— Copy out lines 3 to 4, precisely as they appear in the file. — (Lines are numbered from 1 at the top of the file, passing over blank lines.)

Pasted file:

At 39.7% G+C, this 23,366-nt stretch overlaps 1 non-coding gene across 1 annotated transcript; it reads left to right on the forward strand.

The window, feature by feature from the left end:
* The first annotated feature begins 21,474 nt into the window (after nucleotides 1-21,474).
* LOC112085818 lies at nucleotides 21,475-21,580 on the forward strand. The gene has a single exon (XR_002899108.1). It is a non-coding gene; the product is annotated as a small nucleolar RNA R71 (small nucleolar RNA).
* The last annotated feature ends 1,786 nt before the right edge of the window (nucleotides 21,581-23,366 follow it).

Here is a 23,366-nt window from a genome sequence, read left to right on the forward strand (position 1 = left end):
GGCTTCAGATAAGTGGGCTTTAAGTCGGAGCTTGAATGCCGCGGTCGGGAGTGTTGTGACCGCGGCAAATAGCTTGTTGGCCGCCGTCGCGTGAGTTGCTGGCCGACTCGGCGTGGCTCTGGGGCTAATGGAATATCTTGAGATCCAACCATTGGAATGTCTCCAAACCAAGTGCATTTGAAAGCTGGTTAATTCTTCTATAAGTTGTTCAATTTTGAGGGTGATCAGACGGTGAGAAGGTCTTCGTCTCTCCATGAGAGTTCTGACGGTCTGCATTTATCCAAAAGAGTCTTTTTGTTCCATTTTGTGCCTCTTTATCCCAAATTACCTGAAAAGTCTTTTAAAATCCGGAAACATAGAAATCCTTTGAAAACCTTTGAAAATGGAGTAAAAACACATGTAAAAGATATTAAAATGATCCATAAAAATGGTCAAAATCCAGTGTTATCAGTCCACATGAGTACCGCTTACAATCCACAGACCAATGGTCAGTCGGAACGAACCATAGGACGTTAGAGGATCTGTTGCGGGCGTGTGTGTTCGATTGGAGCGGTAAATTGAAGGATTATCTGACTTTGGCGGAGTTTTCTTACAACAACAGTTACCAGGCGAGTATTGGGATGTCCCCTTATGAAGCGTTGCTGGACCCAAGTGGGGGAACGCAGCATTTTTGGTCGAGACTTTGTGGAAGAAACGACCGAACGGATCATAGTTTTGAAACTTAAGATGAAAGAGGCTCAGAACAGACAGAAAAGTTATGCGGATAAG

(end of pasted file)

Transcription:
* The first annotated feature begins 21,474 nt into the window (after nucleotides 1-21,474).
* LOC112085818 lies at nucleotides 21,475-21,580 on the forward strand. The gene has a single exon (XR_002899108.1). It is a non-coding gene; the product is annotated as a small nucleolar RNA R71 (small nucleolar RNA).